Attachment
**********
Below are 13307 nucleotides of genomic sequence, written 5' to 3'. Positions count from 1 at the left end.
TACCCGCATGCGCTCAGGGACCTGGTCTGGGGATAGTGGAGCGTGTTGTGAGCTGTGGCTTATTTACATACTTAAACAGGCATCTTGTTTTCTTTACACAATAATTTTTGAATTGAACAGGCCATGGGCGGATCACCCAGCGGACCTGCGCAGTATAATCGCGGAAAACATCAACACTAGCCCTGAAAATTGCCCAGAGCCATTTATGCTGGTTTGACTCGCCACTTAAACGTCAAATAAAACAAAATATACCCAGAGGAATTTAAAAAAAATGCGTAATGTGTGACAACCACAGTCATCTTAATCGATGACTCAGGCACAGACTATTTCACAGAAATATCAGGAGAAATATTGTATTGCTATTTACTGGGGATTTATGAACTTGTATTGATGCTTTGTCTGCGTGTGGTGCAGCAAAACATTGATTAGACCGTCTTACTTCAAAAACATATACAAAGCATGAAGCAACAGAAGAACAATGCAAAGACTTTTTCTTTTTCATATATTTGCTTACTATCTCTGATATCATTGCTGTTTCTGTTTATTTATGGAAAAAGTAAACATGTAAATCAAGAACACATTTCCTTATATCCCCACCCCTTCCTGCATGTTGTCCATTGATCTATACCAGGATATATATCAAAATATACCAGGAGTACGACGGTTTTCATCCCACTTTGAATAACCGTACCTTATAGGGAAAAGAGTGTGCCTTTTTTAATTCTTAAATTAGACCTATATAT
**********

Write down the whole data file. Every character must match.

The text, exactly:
Below are 13307 nucleotides of genomic sequence, written 5' to 3'. Positions count from 1 at the left end.
TACCCGCATGCGCTCAGGGACCTGGTCTGGGGATAGTGGAGCGTGTTGTGAGCTGTGGCTTATTTACATACTTAAACAGGCATCTTGTTTTCTTTACACAATAATTTTTGAATTGAACAGGCCATGGGCGGATCACCCAGCGGACCTGCGCAGTATAATCGCGGAAAACATCAACACTAGCCCTGAAAATTGCCCAGAGCCATTTATGCTGGTTTGACTCGCCACTTAAACGTCAAATAAAACAAAATATACCCAGAGGAATTTAAAAAAAATGCGTAATGTGTGACAACCACAGTCATCTTAATCGATGACTCAGGCACAGACTATTTCACAGAAATATCAGGAGAAATATTGTATTGCTATTTACTGGGGATTTATGAACTTGTATTGATGCTTTGTCTGCGTGTGGTGCAGCAAAACATTGATTAGACCGTCTTACTTCAAAAACATATACAAAGCATGAAGCAACAGAAGAACAATGCAAAGACTTTTTCTTTTTCATATATTTGCTTACTATCTCTGATATCATTGCTGTTTCTGTTTATTTATGGAAAAAGTAAACATGTAAATCAAGAACACATTTCCTTATATCCCCACCCCTTCCTGCATGTTGTCCATTGATCTATACCAGGATATATATCAAAATATACCAGGAGTACGACGGTTTTCATCCCACTTTGAATAACCGTACCTTATAGGGAAAAGAGTGTGCCTTTTTTAATTCTTAAATTAGACCTATATAT